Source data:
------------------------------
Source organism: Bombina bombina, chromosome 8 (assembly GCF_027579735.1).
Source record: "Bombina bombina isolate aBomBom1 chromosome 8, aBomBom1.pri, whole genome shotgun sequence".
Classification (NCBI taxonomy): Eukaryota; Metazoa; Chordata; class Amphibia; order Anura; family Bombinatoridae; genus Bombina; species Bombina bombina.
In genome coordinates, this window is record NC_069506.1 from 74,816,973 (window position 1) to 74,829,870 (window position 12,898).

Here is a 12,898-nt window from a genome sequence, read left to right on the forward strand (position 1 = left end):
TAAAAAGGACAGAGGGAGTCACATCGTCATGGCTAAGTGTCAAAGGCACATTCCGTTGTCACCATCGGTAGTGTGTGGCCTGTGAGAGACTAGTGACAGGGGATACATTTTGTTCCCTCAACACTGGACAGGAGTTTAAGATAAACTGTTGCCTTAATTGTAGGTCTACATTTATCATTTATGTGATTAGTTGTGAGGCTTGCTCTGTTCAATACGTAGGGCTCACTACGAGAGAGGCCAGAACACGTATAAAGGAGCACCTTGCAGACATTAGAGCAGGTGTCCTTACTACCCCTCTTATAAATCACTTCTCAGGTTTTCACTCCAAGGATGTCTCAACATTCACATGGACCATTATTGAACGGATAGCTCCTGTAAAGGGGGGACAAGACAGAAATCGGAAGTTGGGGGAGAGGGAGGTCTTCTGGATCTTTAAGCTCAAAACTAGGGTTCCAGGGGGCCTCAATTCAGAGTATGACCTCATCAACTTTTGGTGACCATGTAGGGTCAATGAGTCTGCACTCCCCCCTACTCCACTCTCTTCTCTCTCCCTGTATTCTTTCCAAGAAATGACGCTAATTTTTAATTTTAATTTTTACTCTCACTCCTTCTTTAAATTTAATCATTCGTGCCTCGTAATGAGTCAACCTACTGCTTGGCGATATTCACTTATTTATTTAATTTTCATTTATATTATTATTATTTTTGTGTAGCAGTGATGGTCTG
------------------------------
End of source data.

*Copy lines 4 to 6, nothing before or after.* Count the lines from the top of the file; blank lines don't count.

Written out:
In genome coordinates, this window is record NC_069506.1 from 74,816,973 (window position 1) to 74,829,870 (window position 12,898).

Here is a 12,898-nt window from a genome sequence, read left to right on the forward strand (position 1 = left end):
TAAAAAGGACAGAGGGAGTCACATCGTCATGGCTAAGTGTCAAAGGCACATTCCGTTGTCACCATCGGTAGTGTGTGGCCTGTGAGAGACTAGTGACAGGGGATACATTTTGTTCCCTCAACACTGGACAGGAGTTTAAGATAAACTGTTGCCTTAATTGTAGGTCTACATTTATCATTTATGTGATTAGTTGTGAGGCTTGCTCTGTTCAATACGTAGGGCTCACTACGAGAGAGGCCAGAACACGTATAAAGGAGCACCTTGCAGACATTAGAGCAGGTGTCCTTACTACCCCTCTTATAAATCACTTCTCAGGTTTTCACTCCAAGGATGTCTCAACATTCACATGGACCATTATTGAACGGATAGCTCCTGTAAAGGGGGGACAAGACAGAAATCGGAAGTTGGGGGAGAGGGAGGTCTTCTGGATCTTTAAGCTCAAAACTAGGGTTCCAGGGGGCCTCAATTCAGAGTATGACCTCATCAACTTTTGGTGACCATGTAGGGTCAATGAGTCTGCACTCCCCCCTACTCCACTCTCTTCTCTCTCCCTGTATTCTTTCCAAGAAATGACGCTAATTTTTAATTTTAATTTTTACTCTCACTCCTTCTTTAAATTTAATCATTCGTGCCTCGTAATGAGTCAACCTACTGCTTGGCGATATTCACTTATTTATTTAATTTTCATTTATATTATTATTATTTTTGTGTAGCAGTGATGGTCTG